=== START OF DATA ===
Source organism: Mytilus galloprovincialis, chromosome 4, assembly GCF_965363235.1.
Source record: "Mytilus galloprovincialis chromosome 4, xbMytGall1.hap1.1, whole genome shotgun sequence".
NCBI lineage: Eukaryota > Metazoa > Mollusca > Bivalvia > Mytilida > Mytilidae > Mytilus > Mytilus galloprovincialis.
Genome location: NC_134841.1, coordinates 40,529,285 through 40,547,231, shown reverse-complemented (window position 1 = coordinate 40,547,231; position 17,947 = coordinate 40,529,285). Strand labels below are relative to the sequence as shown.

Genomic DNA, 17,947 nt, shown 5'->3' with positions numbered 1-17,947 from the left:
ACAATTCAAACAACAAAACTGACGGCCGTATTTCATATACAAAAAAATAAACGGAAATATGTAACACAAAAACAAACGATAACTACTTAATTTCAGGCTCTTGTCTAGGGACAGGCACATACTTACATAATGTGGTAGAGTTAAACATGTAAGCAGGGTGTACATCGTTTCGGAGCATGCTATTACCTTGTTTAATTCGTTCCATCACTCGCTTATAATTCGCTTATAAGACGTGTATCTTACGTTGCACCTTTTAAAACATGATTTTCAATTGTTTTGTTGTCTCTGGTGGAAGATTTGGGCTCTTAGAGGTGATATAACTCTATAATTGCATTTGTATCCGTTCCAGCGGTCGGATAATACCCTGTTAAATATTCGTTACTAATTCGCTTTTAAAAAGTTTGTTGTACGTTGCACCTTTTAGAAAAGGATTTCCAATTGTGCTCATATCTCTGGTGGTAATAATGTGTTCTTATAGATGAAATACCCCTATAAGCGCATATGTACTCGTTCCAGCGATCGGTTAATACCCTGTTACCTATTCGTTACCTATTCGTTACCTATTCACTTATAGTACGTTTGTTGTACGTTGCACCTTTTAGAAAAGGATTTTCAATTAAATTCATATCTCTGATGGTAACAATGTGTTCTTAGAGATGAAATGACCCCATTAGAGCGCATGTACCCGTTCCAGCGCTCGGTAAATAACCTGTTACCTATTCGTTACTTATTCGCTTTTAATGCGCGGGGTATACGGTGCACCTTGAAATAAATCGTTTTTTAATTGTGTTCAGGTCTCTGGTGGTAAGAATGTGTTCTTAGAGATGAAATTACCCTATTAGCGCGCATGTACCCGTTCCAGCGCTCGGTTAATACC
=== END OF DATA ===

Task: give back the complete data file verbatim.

Source organism: Mytilus galloprovincialis, chromosome 4, assembly GCF_965363235.1.
Source record: "Mytilus galloprovincialis chromosome 4, xbMytGall1.hap1.1, whole genome shotgun sequence".
NCBI lineage: Eukaryota > Metazoa > Mollusca > Bivalvia > Mytilida > Mytilidae > Mytilus > Mytilus galloprovincialis.
Genome location: NC_134841.1, coordinates 40,529,285 through 40,547,231, shown reverse-complemented (window position 1 = coordinate 40,547,231; position 17,947 = coordinate 40,529,285). Strand labels below are relative to the sequence as shown.

Genomic DNA, 17,947 nt, shown 5'->3' with positions numbered 1-17,947 from the left:
ACAATTCAAACAACAAAACTGACGGCCGTATTTCATATACAAAAAAATAAACGGAAATATGTAACACAAAAACAAACGATAACTACTTAATTTCAGGCTCTTGTCTAGGGACAGGCACATACTTACATAATGTGGTAGAGTTAAACATGTAAGCAGGGTGTACATCGTTTCGGAGCATGCTATTACCTTGTTTAATTCGTTCCATCACTCGCTTATAATTCGCTTATAAGACGTGTATCTTACGTTGCACCTTTTAAAACATGATTTTCAATTGTTTTGTTGTCTCTGGTGGAAGATTTGGGCTCTTAGAGGTGATATAACTCTATAATTGCATTTGTATCCGTTCCAGCGGTCGGATAATACCCTGTTAAATATTCGTTACTAATTCGCTTTTAAAAAGTTTGTTGTACGTTGCACCTTTTAGAAAAGGATTTCCAATTGTGCTCATATCTCTGGTGGTAATAATGTGTTCTTATAGATGAAATACCCCTATAAGCGCATATGTACTCGTTCCAGCGATCGGTTAATACCCTGTTACCTATTCGTTACCTATTCGTTACCTATTCACTTATAGTACGTTTGTTGTACGTTGCACCTTTTAGAAAAGGATTTTCAATTAAATTCATATCTCTGATGGTAACAATGTGTTCTTAGAGATGAAATGACCCCATTAGAGCGCATGTACCCGTTCCAGCGCTCGGTAAATAACCTGTTACCTATTCGTTACTTATTCGCTTTTAATGCGCGGGGTATACGGTGCACCTTGAAATAAATCGTTTTTTAATTGTGTTCAGGTCTCTGGTGGTAAGAATGTGTTCTTAGAGATGAAATTACCCTATTAGCGCGCATGTACCCGTTCCAGCGCTCGGTTAATACC